If you like big-scale space opera mixed with helpings of Burroughs, Anomaly is right up your street. It is a stunning production all round, with great graphics tied in with the extras via computer apps. This is a visual treat!
The book comes in its own cardboard box which will provide storage protection because it will be a beast to fit on your bookshelves. The $75 price works out at around £50, I guess, although I have seen it advertised on the web for around £30. Anomaly is on target for a special gift.
Grimm Fairy Tales Presents: The Jungle Book. Graphic Novel ReviewComments Off
Zenescope, t/p, $15.99
Reviewed by David Brzeski
I was a little dubious about this book on first inspection. It follows the publisher’s regular habit of taking the young female characters of fable and fiction and re-imagining them as sexy young women. That Mowgli was a young boy didn’t seem to worry them. They made him female and added three more children, each raised by a different group of animals, to the mix.
I couldn’t help but notice that, on the original covers of the five issue miniseries collected here, Mowgli is drawn more buxom than she’s depicted in the actual story. Obviously Zenescope know what appeals to their core readership.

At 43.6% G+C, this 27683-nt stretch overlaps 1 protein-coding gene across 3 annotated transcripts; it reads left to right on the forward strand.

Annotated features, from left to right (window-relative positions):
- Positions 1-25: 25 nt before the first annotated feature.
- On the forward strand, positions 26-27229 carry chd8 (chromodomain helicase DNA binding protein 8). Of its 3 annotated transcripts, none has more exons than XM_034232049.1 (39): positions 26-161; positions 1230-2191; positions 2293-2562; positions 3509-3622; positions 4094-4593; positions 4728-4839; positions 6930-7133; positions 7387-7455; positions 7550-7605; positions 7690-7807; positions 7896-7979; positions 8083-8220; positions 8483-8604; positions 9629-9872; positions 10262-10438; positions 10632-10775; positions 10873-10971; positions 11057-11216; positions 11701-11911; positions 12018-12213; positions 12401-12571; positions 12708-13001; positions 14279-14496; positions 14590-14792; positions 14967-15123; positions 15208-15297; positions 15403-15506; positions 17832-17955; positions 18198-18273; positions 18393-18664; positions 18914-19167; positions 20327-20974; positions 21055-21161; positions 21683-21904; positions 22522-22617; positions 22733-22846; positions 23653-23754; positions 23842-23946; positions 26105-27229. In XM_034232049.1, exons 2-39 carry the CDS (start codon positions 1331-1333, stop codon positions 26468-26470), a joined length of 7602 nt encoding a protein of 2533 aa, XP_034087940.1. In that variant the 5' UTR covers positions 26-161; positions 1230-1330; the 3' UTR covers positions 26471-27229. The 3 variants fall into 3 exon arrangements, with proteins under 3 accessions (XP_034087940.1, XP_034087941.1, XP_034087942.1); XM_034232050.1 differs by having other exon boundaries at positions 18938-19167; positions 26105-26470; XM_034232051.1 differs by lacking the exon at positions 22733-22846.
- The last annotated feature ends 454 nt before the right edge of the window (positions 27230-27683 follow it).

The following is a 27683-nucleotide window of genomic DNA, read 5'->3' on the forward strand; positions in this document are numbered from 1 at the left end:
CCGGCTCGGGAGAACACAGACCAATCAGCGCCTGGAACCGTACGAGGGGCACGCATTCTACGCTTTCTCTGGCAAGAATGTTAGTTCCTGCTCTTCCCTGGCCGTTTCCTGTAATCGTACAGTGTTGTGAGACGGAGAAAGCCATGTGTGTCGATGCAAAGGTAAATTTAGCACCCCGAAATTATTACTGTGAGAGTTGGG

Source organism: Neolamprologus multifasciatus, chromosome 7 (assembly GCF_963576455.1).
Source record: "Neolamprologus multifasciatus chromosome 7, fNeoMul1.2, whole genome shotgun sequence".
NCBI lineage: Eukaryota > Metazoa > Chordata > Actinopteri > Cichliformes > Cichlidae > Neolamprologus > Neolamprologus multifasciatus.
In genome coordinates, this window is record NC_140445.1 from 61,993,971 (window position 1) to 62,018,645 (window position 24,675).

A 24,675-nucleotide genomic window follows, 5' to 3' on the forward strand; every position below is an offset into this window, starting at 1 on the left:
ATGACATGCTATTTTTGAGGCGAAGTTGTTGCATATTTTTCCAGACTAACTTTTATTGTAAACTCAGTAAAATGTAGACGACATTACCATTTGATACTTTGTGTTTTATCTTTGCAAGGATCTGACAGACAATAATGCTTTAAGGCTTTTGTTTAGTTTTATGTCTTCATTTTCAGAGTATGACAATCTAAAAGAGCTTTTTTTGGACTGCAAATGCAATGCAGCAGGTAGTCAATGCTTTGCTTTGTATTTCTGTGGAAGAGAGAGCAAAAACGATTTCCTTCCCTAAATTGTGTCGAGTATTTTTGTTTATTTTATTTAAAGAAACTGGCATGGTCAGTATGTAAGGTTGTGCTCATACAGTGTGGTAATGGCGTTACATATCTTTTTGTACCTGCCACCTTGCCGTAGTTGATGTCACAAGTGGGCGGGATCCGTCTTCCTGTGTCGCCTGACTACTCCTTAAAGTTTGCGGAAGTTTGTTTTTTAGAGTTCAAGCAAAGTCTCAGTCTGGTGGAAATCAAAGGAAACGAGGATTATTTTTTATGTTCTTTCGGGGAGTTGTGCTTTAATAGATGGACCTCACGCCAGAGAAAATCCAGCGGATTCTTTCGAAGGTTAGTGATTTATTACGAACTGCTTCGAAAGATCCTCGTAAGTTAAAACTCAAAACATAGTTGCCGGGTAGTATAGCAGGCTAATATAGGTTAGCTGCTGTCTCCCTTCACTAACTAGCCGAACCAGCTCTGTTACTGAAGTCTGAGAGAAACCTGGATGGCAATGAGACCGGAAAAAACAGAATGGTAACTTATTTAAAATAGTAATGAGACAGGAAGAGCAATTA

For all that, it’s not as bad as I expected. The story, of the fragile peace between the four tribes of animals is well handled. The artwork, by Carlos Granda (coloured by Liezl Buenaventura) is stylish and pretty to look at, if sometimes a little unclear. The prurient element takes a back seat, for the most part, to good storytelling, although, inevitably two of the other three kids show a marked sexual interest in Mowgli, including Akili, the other female.
All-in-all it was an enjoyable read, which made me want to dig out the original novel by Rudyard Kipling. I’m not sure I liked it enough to make me want to keep up with future additions to this series though.
Doctor Who: The Auntie Matter. Audio Book ReviewComments Off
Big Finish, CD £10.99, download £8.99,
Reviewed by Chris Limb
“He might at least have killed us before losing all interest!”